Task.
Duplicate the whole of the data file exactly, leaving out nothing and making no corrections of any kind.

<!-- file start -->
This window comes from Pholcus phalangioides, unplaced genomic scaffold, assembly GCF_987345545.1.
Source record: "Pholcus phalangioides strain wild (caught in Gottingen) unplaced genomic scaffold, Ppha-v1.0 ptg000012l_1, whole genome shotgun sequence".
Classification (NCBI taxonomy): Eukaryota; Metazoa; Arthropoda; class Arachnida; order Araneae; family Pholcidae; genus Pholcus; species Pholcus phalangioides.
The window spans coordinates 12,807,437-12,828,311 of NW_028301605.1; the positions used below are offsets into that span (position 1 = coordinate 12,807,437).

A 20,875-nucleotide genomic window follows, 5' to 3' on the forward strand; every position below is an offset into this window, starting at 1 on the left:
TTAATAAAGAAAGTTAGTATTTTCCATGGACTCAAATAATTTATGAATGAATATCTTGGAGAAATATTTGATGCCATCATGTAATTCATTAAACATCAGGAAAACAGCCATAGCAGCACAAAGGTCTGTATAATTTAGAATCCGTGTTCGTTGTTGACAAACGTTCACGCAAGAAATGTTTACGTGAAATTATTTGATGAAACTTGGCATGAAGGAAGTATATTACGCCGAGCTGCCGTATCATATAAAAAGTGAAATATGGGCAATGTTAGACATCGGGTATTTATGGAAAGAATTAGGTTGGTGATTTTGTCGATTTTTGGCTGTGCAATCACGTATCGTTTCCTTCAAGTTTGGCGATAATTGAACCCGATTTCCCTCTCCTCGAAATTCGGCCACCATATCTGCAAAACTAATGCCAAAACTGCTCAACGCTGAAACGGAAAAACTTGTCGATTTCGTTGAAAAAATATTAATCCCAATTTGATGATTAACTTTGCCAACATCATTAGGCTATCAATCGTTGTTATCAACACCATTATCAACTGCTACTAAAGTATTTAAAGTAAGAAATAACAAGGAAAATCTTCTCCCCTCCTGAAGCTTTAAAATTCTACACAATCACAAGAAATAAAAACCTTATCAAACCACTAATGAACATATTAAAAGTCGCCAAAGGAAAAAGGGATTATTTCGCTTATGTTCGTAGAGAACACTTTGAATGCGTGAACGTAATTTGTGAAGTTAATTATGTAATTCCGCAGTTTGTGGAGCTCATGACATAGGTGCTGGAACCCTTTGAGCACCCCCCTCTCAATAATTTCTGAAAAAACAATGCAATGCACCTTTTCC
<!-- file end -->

This window comes from Pholcus phalangioides, unplaced genomic scaffold, assembly GCF_987345545.1.
Source record: "Pholcus phalangioides strain wild (caught in Gottingen) unplaced genomic scaffold, Ppha-v1.0 ptg000012l_1, whole genome shotgun sequence".
Classification (NCBI taxonomy): Eukaryota; Metazoa; Arthropoda; class Arachnida; order Araneae; family Pholcidae; genus Pholcus; species Pholcus phalangioides.
The window spans coordinates 12,807,437-12,828,311 of NW_028301605.1; the positions used below are offsets into that span (position 1 = coordinate 12,807,437).

A 20,875-nucleotide genomic window follows, 5' to 3' on the forward strand; every position below is an offset into this window, starting at 1 on the left:
TTAATAAAGAAAGTTAGTATTTTCCATGGACTCAAATAATTTATGAATGAATATCTTGGAGAAATATTTGATGCCATCATGTAATTCATTAAACATCAGGAAAACAGCCATAGCAGCACAAAGGTCTGTATAATTTAGAATCCGTGTTCGTTGTTGACAAACGTTCACGCAAGAAATGTTTACGTGAAATTATTTGATGAAACTTGGCATGAAGGAAGTATATTACGCCGAGCTGCCGTATCATATAAAAAGTGAAATATGGGCAATGTTAGACATCGGGTATTTATGGAAAGAATTAGGTTGGTGATTTTGTCGATTTTTGGCTGTGCAATCACGTATCGTTTCCTTCAAGTTTGGCGATAATTGAACCCGATTTCCCTCTCCTCGAAATTCGGCCACCATATCTGCAAAACTAATGCCAAAACTGCTCAACGCTGAAACGGAAAAACTTGTCGATTTCGTTGAAAAAATATTAATCCCAATTTGATGATTAACTTTGCCAACATCATTAGGCTATCAATCGTTGTTATCAACACCATTATCAACTGCTACTAAAGTATTTAAAGTAAGAAATAACAAGGAAAATCTTCTCCCCTCCTGAAGCTTTAAAATTCTACACAATCACAAGAAATAAAAACCTTATCAAACCACTAATGAACATATTAAAAGTCGCCAAAGGAAAAAGGGATTATTTCGCTTATGTTCGTAGAGAACACTTTGAATGCGTGAACGTAATTTGTGAAGTTAATTATGTAATTCCGCAGTTTGTGGAGCTCATGACATAGGTGCTGGAACCCTTTGAGCACCCCCCTCTCAATAATTTCTGAAAAAACAATGCAATGCACCTTTTCC